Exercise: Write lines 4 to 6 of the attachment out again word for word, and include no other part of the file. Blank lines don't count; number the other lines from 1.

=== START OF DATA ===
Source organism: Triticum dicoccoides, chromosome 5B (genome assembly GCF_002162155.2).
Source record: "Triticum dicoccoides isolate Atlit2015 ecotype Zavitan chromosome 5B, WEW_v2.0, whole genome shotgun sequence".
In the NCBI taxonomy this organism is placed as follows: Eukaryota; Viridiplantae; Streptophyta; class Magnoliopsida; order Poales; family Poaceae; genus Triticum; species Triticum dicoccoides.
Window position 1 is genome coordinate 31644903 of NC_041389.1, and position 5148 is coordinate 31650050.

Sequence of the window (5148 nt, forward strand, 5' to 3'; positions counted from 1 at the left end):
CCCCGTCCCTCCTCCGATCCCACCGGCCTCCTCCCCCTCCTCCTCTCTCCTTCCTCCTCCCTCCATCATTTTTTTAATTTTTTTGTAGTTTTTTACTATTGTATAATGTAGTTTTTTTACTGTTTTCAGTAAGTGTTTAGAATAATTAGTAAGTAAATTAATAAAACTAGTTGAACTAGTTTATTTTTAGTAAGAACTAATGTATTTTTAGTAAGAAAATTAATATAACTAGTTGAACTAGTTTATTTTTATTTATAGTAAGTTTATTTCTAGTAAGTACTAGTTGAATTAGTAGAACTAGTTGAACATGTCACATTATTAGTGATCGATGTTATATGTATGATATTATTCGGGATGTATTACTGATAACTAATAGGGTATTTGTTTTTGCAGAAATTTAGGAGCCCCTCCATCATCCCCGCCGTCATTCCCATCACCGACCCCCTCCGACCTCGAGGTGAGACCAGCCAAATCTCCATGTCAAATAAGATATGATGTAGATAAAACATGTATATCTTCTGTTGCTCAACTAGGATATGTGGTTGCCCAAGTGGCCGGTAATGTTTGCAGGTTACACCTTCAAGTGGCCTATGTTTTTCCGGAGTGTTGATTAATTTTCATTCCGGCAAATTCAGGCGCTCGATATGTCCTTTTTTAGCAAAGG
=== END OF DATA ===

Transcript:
Window position 1 is genome coordinate 31644903 of NC_041389.1, and position 5148 is coordinate 31650050.

Sequence of the window (5148 nt, forward strand, 5' to 3'; positions counted from 1 at the left end):
CCCCGTCCCTCCTCCGATCCCACCGGCCTCCTCCCCCTCCTCCTCTCTCCTTCCTCCTCCCTCCATCATTTTTTTAATTTTTTTGTAGTTTTTTACTATTGTATAATGTAGTTTTTTTACTGTTTTCAGTAAGTGTTTAGAATAATTAGTAAGTAAATTAATAAAACTAGTTGAACTAGTTTATTTTTAGTAAGAACTAATGTATTTTTAGTAAGAAAATTAATATAACTAGTTGAACTAGTTTATTTTTATTTATAGTAAGTTTATTTCTAGTAAGTACTAGTTGAATTAGTAGAACTAGTTGAACATGTCACATTATTAGTGATCGATGTTATATGTATGATATTATTCGGGATGTATTACTGATAACTAATAGGGTATTTGTTTTTGCAGAAATTTAGGAGCCCCTCCATCATCCCCGCCGTCATTCCCATCACCGACCCCCTCCGACCTCGAGGTGAGACCAGCCAAATCTCCATGTCAAATAAGATATGATGTAGATAAAACATGTATATCTTCTGTTGCTCAACTAGGATATGTGGTTGCCCAAGTGGCCGGTAATGTTTGCAGGTTACACCTTCAAGTGGCCTATGTTTTTCCGGAGTGTTGATTAATTTTCATTCCGGCAAATTCAGGCGCTCGATATGTCCTTTTTTAGCAAAGG